Skip to main content

So Blackberry survives but at what cost?

Just heard (on the radio, wow!) that Rim has ended its court battle with NTP by settling. (hey - it hasn't even made it onto their web site yet)

But is this a case of too little too late?

I got my first taste of Blackberry years ago - I loved their original (non-cell phone) device and lived on it for a good 2 years. This was before you could get Blackberry devices from your phone company and the like. Their stock was $10. Then it went to $180. Then they introduced phone devices. Then the competition started paying attention. BlackBerry still ruled back then but after the dotCom bubble broke. Down to $20 and now back to $81.

I stopped using my Blackberry because of poor customer service (I wasn't about to pay the equivalent price of a new device when I was simply "renting" mine for a repair). I only NOW have gotten to the point where I get the same results from my PDA (I use an ipaq but really rely on Google). Are my costs that much cheaper? Likely not. But there are so many more alternatives and hey, if I can do all of my computing on one device, then that would be ideal.

But I'm glad they are saved. I like RIM - great product but now they just look like another one in the great PDA community. Where's the innovation? I want them to make me go nuts just like they did with the original Blackberry.

Now THAT device Rocked!


Axinar said…
It was really sad to see them cave, but I understand the government swears by these things.

Actually I've been in the market for a new phone/PDA ever since my Nokia 6340i stopped being able to get on the Internet.

What exactly are you set up with?
Andrew MacNeill said…
I run with an HP ipaq6515 - it has Bluetooth, GSM/GPRS , GPS and an SD slot where I use my WiFi card.

Also has a fairly decent camera.

Combined with gMail for mobile, it totally rocks!

Popular posts from this blog

FoxInCloud Stats

FoxInCloud sent this link a while back about their statistics regarding visits to their site:

What's interesting here is the breakdown of people. Yes, I think it's understandable that the Fox community is getting older.

Another factor is the growth of the mobile and web environments taking over development. These environments really do push people towards the newer non-SQL or free SQL/hosted environments but more towards hosted storage options like Amazon and Google. A tool like FoxInCloud that helps MOVE existing applications to the cloud inherently competes with those environments.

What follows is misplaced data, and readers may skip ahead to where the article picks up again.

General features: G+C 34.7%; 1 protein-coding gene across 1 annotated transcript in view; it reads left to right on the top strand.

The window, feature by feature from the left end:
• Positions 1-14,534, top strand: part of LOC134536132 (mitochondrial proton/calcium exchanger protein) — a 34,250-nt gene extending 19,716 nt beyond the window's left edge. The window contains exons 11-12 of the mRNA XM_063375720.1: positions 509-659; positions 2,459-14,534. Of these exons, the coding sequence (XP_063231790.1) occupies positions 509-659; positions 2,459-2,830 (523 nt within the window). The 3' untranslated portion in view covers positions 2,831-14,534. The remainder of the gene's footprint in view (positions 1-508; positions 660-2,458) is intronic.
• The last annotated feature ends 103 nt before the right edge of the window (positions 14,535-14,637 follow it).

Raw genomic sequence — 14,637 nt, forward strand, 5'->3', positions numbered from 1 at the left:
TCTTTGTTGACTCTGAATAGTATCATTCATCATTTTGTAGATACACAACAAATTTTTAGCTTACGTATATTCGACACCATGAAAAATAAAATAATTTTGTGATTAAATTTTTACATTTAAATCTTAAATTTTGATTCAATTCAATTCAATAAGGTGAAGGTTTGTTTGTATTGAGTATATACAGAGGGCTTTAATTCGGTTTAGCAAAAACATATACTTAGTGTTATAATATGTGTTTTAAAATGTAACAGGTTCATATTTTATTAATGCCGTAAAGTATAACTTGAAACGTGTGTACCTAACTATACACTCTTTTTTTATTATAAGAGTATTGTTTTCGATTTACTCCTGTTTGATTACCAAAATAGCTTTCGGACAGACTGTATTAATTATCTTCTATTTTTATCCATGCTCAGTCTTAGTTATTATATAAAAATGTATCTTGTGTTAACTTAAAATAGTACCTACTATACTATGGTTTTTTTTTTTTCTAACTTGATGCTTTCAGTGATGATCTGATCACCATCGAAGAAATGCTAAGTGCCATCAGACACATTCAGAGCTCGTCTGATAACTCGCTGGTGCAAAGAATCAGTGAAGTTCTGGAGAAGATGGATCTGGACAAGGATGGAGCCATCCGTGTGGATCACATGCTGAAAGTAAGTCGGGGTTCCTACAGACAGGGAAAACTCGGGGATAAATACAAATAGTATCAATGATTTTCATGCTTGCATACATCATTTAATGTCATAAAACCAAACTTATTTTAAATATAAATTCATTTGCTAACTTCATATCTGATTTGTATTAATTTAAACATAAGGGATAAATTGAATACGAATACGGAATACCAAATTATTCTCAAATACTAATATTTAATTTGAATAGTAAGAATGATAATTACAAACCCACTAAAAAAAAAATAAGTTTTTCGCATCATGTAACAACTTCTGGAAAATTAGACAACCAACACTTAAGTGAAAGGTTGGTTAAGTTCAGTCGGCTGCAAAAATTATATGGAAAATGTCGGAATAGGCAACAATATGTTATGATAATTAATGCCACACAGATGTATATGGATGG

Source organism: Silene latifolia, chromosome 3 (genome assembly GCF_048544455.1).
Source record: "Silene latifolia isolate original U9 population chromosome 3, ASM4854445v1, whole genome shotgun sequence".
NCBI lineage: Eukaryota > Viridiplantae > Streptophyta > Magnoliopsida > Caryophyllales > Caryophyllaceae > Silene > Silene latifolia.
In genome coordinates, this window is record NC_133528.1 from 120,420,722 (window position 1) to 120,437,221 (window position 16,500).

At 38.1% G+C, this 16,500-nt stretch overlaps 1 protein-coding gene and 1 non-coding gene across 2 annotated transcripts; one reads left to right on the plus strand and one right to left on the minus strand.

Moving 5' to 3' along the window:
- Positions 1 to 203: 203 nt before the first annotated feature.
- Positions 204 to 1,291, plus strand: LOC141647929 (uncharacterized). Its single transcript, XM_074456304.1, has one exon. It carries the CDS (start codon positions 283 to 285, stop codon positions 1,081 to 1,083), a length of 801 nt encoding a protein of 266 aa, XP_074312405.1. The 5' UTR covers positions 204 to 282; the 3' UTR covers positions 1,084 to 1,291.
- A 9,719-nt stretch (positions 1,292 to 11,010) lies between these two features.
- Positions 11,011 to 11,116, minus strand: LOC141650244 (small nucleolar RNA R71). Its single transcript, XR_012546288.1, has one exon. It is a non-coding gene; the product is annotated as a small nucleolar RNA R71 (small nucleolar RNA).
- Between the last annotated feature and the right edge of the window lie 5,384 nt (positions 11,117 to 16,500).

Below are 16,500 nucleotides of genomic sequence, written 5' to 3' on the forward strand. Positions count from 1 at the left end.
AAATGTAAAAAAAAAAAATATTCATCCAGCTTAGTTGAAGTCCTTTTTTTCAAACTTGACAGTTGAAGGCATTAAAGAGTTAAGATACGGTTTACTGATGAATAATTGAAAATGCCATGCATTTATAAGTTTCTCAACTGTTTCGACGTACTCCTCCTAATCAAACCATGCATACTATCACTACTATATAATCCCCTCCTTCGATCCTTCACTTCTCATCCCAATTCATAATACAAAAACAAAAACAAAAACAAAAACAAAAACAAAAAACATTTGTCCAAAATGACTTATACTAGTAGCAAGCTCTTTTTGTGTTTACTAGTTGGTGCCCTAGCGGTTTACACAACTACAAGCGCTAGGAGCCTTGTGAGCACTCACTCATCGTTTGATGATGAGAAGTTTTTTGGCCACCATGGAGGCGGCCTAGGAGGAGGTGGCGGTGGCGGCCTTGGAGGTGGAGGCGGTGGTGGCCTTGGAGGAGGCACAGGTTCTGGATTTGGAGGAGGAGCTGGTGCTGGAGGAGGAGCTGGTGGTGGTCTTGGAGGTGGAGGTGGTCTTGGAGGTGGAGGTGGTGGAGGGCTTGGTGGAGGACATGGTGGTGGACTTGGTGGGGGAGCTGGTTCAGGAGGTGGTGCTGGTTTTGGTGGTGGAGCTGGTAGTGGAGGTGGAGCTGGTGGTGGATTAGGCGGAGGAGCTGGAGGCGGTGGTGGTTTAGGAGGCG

But FoxInCloud also allows developers to extend their application further by giving them a starting point using Javascript and the basic CSS (such as Bootstrap). If you're not rebuilding your application from scratch, it's certainly a great step forward.

Well, that explains CodePlex...

In a move that will be sure to anger open source (or rather anti-paid software, anti-Microsoft open source)  zealots, Microsoft is planning to buy GitHub.

A year ago, I mused about why Microsoft would shut down CodePlex and how the world needs competing source code repositories to be strong. I'm not the only one per this Slashdot article :
"...people have warned about GitHub becoming as large as it did as problematic because it concentrates too much of the power to make or break the open source world in a single entity, moreso because there were valid questions about GitHubs financial viability...." - Jacques Mattheij

I will be interested in seeing this play out - whether developers jump ship or not. Have all the efforts Microsoft has made in pushing towards open source be seen as genuine or will all the zealots jump ship or maybe even attack?

Microsoft's comment about why they shut down CodePlex referred to how spammers were using CodePlex. Well, GitHub has its own …

The World of Updates Today

I just received an update for Office 365. It certainly includes some cool features - including starting in one environment and picking it up in another environment. In recent years, I've certainly enjoined the use of Continuity on a Mac and in fact, I feel spoiled being able to start a message in one environment (even Google) and then finish it off on another.  This has become some pervasive when we were reviewing our most recent backlog at a client site, a similar feature was added to the current workload.

But with web applications, the trend is to reduce the amount of software on a client machine. I used to have automatic backup for all of my machines (thanks Carbonite!) but these days, many of my machines don't need anything beyond the core OS and some basic applications. Certainly that's the feeling with Chromebooks and even the lightweight aspect of many iOS apps. The functionality is mostly in the cloud.

When you upgrade your system, you expect it to a big update. So…